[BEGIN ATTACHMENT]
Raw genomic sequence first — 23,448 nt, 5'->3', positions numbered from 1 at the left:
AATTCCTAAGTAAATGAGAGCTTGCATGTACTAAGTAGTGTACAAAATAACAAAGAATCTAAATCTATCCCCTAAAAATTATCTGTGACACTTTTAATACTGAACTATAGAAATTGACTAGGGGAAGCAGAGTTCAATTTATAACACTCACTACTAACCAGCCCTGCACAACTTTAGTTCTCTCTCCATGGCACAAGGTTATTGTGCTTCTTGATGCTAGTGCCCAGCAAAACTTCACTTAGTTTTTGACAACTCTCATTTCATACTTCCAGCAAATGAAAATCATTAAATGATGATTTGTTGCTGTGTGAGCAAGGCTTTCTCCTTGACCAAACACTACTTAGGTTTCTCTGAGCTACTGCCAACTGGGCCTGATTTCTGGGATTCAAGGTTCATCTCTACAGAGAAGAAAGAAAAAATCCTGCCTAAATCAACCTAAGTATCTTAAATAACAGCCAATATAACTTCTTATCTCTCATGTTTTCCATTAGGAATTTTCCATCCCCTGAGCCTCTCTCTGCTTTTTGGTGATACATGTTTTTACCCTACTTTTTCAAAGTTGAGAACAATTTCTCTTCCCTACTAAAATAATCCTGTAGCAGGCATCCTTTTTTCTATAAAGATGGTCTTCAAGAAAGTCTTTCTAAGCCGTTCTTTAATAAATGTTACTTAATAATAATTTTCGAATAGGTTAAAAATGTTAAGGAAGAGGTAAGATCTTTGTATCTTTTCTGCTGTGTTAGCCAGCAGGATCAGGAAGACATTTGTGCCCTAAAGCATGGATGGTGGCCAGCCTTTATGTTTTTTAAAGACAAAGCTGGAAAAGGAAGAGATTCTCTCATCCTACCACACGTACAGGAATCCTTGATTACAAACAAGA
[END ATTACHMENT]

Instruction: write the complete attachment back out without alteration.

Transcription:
Raw genomic sequence first — 23,448 nt, 5'->3', positions numbered from 1 at the left:
AATTCCTAAGTAAATGAGAGCTTGCATGTACTAAGTAGTGTACAAAATAACAAAGAATCTAAATCTATCCCCTAAAAATTATCTGTGACACTTTTAATACTGAACTATAGAAATTGACTAGGGGAAGCAGAGTTCAATTTATAACACTCACTACTAACCAGCCCTGCACAACTTTAGTTCTCTCTCCATGGCACAAGGTTATTGTGCTTCTTGATGCTAGTGCCCAGCAAAACTTCACTTAGTTTTTGACAACTCTCATTTCATACTTCCAGCAAATGAAAATCATTAAATGATGATTTGTTGCTGTGTGAGCAAGGCTTTCTCCTTGACCAAACACTACTTAGGTTTCTCTGAGCTACTGCCAACTGGGCCTGATTTCTGGGATTCAAGGTTCATCTCTACAGAGAAGAAAGAAAAAATCCTGCCTAAATCAACCTAAGTATCTTAAATAACAGCCAATATAACTTCTTATCTCTCATGTTTTCCATTAGGAATTTTCCATCCCCTGAGCCTCTCTCTGCTTTTTGGTGATACATGTTTTTACCCTACTTTTTCAAAGTTGAGAACAATTTCTCTTCCCTACTAAAATAATCCTGTAGCAGGCATCCTTTTTTCTATAAAGATGGTCTTCAAGAAAGTCTTTCTAAGCCGTTCTTTAATAAATGTTACTTAATAATAATTTTCGAATAGGTTAAAAATGTTAAGGAAGAGGTAAGATCTTTGTATCTTTTCTGCTGTGTTAGCCAGCAGGATCAGGAAGACATTTGTGCCCTAAAGCATGGATGGTGGCCAGCCTTTATGTTTTTTAAAGACAAAGCTGGAAAAGGAAGAGATTCTCTCATCCTACCACACGTACAGGAATCCTTGATTACAAACAAGA